ALBUQUERQUE, N.M. (KRQE) – A prominent animal rights group is calling out the Albuquerque Biopark, saying the zoo should send its elephants to a sanctuary. Video captured by an undercover investigator with In Defense of Animals USA, shows elephants pacing back and forth and standing still for long periods of time.
“The documents have been observed, displaying signs of stress,” said Brittany Micahelson, the Captive Animal Campaigner for In Defense of Animals USA.
Michaelson says that stress is caused by a number of problems, including their habitat. Michaelson says it’s way too small for the world’s largest land mammal, which roams over 100 miles a day in the wild.
The group says the exhibit is the equivalent of a small family living their entire life in a bathroom. “They have no business to be in zoos at all,” said Michaelson.
Story continues below:
- Community: Navajo-Gallup Water Supply Project awarded $67 million from Biden-Harris Administration
- Albuquerque: Three teens arrested for carjacking rampage
- New Mexico: Unique Airbnb locations throughout New Mexico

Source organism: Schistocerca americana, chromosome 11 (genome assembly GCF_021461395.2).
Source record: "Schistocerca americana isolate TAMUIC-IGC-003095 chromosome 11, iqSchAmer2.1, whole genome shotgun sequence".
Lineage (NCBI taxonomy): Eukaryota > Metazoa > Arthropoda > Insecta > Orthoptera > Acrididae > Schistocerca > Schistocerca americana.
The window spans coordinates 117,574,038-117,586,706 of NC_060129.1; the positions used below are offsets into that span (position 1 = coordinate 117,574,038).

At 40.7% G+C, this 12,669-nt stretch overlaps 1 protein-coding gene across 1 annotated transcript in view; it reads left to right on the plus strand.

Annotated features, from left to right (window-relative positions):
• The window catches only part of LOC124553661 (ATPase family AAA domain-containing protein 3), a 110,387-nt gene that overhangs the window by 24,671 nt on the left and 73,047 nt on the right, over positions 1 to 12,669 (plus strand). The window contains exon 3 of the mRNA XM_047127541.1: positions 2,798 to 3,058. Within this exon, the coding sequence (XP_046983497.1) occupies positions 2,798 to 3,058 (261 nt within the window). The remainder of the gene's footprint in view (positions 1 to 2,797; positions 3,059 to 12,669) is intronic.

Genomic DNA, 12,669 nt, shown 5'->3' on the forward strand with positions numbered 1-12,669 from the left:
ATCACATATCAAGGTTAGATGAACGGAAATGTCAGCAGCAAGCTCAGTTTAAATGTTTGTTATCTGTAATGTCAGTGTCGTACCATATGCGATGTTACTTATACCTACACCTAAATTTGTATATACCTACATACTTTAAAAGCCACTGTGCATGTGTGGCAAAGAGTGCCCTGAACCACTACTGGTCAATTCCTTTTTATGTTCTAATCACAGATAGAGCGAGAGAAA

- Crime: Portales woman takes plea deal for hitting, injuring 12-year-old boy and driving away
Not only is their exhibit too small, but Michaelson says the habitat is also too close to a busy road, Tingley Drive. The noise from the traffic is another cause of stress. Michaelson mentions the recent deaths of babies Jazmine and Thorn.
“The EEHV which is the herpes strain, is usually found in elephants that are suffering as a result of stress from zoo environments,” said Michaelson.
Back in 2014, the city released tentative plans to expand the five-acre habitat, by fifty percent. The plans also included adding a big pond for elephant enrichment. KRQE News 13 asked if the exhibit was expanded. “I’ll have to find that information, I don’t have that answer,” said Bob Lee, the Associate Director of the ABQ Biopark.
Last year, however, The city celebrated a brand new elephant overlook and event deck, giving visitors a birds-eye view of the elephant herd. This is part of their massive expansion on the Asia Exhibit, which includes the orangutans, tigers, and snow leopards. Construction is expected to total $28-million.
Michaelson says even if Biopark expands the exhibit, a zoo is not the place for such an intelligent and complex animal to live. The group is requesting that Biopark release their elephants to a sanctuary, giving them more space.
“A sanctuary is a safe home, and that’s what the Albuquerque Biopark is,” said Lee.
Phase two of the Asia Exhibit will be completed this fall. The list of ten worse habitats for elephants included the Bronx Zoo and the Los Angeles Zoo.